Genesis 2:4-9 & 15, Isaiah 55:6-12, April 23, 2017
Every year before Christmas there is a drive to collect donations in the Chicago area, called The Neediest Kids Fund. Every day in the paper there is a story about a child who has been helped in past years, or about a child who desperately needs help this year. Most of these stories have gotten sort of blurred in my memory. Each is intended to encourage givers to make a difference in a child’s life—it’s a worthy, respected charity.
One story, that I heard more than 40 years ago, however, I have carried with me. The prior Christmas a little boy, I’m guessing six or seven years old received clothes that he needed, of course. But he also received a ball like this one. This is a great toy. It’s so versatile. I play kickball, ball tag, bombardment with balls just like this when I was in first grade. You can play basketball or soccer with it too. Some recesses we played “fancy tricks” and bounced the ball between our legs or passed it behind our backs.
The boy who had gotten the ball a year ago played with it, of course. And he took good care of it. It was precious to him. Every night before he went to bed, he would go out into the backyard of his apartment building and hold the ball up to the sky. So God could see it. So he could thank God for it, and also to show God that he was taking good care of his ball.
The little boy was thankful, proud and responsible.
I remembered him as I looked at the creation story from Genesis this morning. This is not the most familiar creation story. That’s the one that begins “In the beginning…” This one’s different, there’s a different sequence of what gets created by God. And “Man” is created in order to tend the garden that God had made. There’s some nice word play here. The Hebrew word for soil is “adamah;” the name of the first person was “Adam,” because he was formed from the soil. “Clay” might be a good, modern equivalent for “Adam.” In Hebrew class, the professor suggested in all seriousness that it would be appropriate to call the first man “Earthling.”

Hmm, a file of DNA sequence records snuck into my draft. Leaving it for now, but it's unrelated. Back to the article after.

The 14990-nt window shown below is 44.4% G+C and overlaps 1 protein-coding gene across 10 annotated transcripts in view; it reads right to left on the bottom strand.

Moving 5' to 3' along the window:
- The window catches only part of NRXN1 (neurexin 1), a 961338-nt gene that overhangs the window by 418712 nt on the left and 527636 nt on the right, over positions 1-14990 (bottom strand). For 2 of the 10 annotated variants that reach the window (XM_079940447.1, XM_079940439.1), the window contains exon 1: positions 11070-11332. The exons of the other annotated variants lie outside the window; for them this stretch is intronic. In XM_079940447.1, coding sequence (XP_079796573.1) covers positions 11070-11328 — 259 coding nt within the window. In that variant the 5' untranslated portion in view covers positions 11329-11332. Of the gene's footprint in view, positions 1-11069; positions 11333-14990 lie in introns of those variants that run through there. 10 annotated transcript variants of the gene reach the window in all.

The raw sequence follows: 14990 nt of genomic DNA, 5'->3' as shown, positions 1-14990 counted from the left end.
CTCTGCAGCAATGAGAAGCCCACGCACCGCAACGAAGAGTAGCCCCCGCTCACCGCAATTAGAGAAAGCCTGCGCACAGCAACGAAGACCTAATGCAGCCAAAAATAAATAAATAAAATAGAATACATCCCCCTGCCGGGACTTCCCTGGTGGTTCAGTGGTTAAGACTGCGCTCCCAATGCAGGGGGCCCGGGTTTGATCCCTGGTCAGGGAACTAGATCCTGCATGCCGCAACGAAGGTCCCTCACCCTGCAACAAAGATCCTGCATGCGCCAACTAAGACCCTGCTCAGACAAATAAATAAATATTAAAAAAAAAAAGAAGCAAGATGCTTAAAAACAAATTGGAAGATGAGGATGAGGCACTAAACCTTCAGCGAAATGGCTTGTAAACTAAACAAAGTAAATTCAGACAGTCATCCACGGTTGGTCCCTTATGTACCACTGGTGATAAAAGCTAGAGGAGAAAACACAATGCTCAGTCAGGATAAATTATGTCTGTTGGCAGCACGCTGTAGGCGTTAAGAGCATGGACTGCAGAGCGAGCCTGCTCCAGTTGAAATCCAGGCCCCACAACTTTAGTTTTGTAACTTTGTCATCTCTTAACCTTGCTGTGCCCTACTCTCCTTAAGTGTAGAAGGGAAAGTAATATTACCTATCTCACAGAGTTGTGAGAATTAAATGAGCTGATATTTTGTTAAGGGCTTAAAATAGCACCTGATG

The first person’s purpose was to tend the garden that God created for him. Take care of this precious gift God has made him responsible for. Now you know the story takes an unfortunate turn right after this…it involves the fruit of the tree of knowledge of good and evil…but I’m not going to go there. Not today.
Hang onto the goodness of the earth, and that soil, and air, and water are essential for life. God breathed into the one made of soil, and he came to life. And there had been no vegetation until God sent water into the garden.